California marijuana laws 2017
When California voters passed Proposition 64 in November, they effectively legalized recreational marijuana use in the state.
This made California the seventh state to legalize recreational marijuana after Oregon, Nevada, Colorado, Alaska, Maine, and Massachusetts. Recreational marijuana is also legal in Washington D.C. It’s important for those interested in buying and using marijuana for both recreational and medicinal purposes to fully understand what this new law means and how it affects them. Here is what you need to know about Proposition 64 and what it will mean to California residents when the law broadly goes into effect in 2018.
How New Laws Will Affect Medical Marijuana Patients
Medical marijuana use has been legal in California since 1996. Those who have been approved by a physician can legally purchase and use medical marijuana to treat a number of conditions including glaucoma, arthritis, GI disorders, anxiety, depression, and chronic pain. Medical marijuana typically has lower concentrations of the psychoactive chemical THC and is higher in cannabidiol. Medical marijuana users can work with dispensaries in their state to find the ideal strains and potencies that effectively treat their medical conditions.
Those who currently use medical marijuana will be largely unaffected by California’s new marijuana laws. They can continue to legally purchase and use medical marijuana with a doctor’s note or a state-issued ID card and may continue to grow plants in their homes for personal use. However, those with state-issued ID cards will now be exempted from sales tax on their purchases, so it’s important that they still carry a valid MMJ ID card.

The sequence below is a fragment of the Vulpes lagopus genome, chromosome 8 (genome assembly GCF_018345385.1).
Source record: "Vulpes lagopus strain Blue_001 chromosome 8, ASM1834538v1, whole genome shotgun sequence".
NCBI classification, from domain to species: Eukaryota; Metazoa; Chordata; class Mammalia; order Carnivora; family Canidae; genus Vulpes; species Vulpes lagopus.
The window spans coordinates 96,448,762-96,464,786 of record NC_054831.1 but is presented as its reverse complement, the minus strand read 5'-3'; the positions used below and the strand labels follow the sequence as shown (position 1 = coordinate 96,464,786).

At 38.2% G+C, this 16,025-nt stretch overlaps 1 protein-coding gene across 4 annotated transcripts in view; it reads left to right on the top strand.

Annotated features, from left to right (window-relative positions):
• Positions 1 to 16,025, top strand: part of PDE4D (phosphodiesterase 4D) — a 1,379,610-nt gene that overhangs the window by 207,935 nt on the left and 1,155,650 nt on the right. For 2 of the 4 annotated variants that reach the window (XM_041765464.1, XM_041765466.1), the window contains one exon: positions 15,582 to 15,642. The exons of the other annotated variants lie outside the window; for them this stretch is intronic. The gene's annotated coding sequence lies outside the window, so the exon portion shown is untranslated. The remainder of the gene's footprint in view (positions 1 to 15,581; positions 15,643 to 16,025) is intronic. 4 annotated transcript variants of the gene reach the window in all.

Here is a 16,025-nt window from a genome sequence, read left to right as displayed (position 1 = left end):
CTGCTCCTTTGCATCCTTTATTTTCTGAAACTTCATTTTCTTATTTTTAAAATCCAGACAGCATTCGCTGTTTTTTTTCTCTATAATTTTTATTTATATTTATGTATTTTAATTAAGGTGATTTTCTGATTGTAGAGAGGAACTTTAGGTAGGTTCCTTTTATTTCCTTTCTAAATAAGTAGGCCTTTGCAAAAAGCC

Medical marijuana dispensaries were the main source of legal purchases of medical marijuana before Proposition 64.
It is unclear whether they will continue to operate into the future or whether they will be combined with recreational dispensaries and stores as recreational use is legalized. The new law includes strict state and local requirements to operate a dispensary and those who want to operate a marijuana store or dispensary must get a license from the state.
At-home delivery of marijuana will be legal under Proposition 64. Though legal dispensaries must operate out of a physical location, they can still conduct sales by delivery. This applies to stores that operate out of a non-storefront warehouse and conduct 100% of their sales via delivery.
However, local communities will have the authority to ban delivery of marijuana in their jurisdictions. Those licensed to sell marijuana should check with their local laws to see if delivery is legal in their specific location.
Use of Marijuana in Public
Even though recreational marijuana will now be legal, it is still illegal to smoke it in public. It’s also illegal for any recreational marijuana shop to open and operate within 600 feet of a daycare center, youth center, or school.
Medical marijuana users may smoke in zones where regular smoking is allowed, but they may not do so within 1000 feet of a school or youth center unless they are in a private residence.